Sunday, April 16, 2006

Sun Ra - Out There A Minute

Out There A Minute
Blast First CD BFFP 42

Released 1989, recorded late 1960s

1. Love In Outer Space
2. Somewhere In Space
3. Dark Coluds with Silver Linings
4. Jazz and Romantic Sounds
5. When Angels Speak Of Love
6. Cosmo Enticement
7. Song Of Tree and Forest
8. Other Worlds
9. Journey Outward
10. Lights of a Satellite
11. Starships and Solar Boats
12. Out There A Minute
13. Next Stop Mars


SUN RA; organ, bandleader
and various others

Regular readers of this blog will know by now that I like a bit of free jazz, and if it's also a little funky then so much the better. But perhaps even better than funky free jazz is nutty-funky-free jazz, and to define exactly what this sub-sub genre is, look no further than this most bizarre of Sun Ra albums. It's odd in many respects - firstly in that it was released on Blast First, the seminal 1980s avant-noise label that was home to, among others, Sonic Youth and Dinosaur Jr. (when they were good) - the Youth's Thurston Moore was one of the creative forces behind this compilation. The album was accompanied by a single that I've reviewed before.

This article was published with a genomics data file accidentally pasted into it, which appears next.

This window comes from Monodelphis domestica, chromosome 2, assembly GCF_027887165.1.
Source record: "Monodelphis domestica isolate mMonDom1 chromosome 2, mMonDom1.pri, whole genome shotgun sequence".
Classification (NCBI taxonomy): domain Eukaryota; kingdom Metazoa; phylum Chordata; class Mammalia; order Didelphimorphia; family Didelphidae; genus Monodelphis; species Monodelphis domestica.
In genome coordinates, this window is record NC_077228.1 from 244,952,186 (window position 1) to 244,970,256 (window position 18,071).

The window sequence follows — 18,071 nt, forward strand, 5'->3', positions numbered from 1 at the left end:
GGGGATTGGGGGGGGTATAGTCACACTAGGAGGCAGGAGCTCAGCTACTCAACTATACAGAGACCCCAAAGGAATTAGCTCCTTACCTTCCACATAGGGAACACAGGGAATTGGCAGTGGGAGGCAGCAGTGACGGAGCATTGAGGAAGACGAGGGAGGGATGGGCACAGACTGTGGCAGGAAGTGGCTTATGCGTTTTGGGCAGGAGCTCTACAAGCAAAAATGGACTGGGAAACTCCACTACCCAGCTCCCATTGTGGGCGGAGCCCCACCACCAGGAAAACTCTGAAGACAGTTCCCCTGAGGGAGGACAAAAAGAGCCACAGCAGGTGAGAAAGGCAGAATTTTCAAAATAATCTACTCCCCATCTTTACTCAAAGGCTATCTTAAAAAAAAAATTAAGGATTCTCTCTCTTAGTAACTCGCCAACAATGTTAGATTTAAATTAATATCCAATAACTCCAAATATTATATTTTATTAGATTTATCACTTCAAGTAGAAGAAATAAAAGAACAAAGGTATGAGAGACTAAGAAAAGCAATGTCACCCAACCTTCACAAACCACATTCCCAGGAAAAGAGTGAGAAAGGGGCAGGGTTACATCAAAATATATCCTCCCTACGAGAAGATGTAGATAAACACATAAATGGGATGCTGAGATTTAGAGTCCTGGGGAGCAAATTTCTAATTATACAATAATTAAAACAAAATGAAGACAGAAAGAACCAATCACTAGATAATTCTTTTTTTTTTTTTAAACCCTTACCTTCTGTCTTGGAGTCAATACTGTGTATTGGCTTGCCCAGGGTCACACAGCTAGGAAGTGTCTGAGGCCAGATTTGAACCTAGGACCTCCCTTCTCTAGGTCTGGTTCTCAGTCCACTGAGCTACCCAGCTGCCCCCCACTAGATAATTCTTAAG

I'd love to say that it's typical Sun Ra, but that's an ever-changing quality as far as his music is concerned, so I won't. Instead, you get a pleasant set of accessible music that veers from 25th century cocktail jazz-funk ('Love In Outer Space') to a tune accompanied throughout by the kind of noise that your children make when they wiggle their lips and blow ('Somewhere In Space'). Elsewhere there's the usual Ellingtonia ('Out There A Minute', 'Dark Clouds With Silver Linings') and 'Space Is The Place' style psychedelic freak-outs ('Next Stop Mars'). So the usual, then. What's remarkable is the coherence of the album despite it's wildly differing styles and the odds'n'sods genesis of the record.

I haven't got much to say about the actual recordings. The sleeve gives minimal information - no writers or musicians are credited, save Ra himself and a comment that the record "features John Gilmour (sic) and Marshall Allen". The only other comment on the sleeve reads, "This Compact Disc comprises Sun Ra's personal collection of rare Arkestra recordings from the late 1960s. Made in and around 42nd street, New York City, Planet Earth". How they ever got Sun Ra to agree to this is anyone's guess, but he was clearly well into the project when he said it was packaged in his "most favourite of sleeves". I'll let you look at the pictures and make up your own mind about that, but this album is much more about the music, which is fantastic. It's also a very accessible place for the novice to start on the musical odyssey that is Sun Ra.


Anonymous said...


Denise said...

Hello! Thanks for sharing the Sun Ra stuff! Do you have the subtitles for the movie "Space is the Place?" Would you post it pleeeeeeaaseee? Thanks again!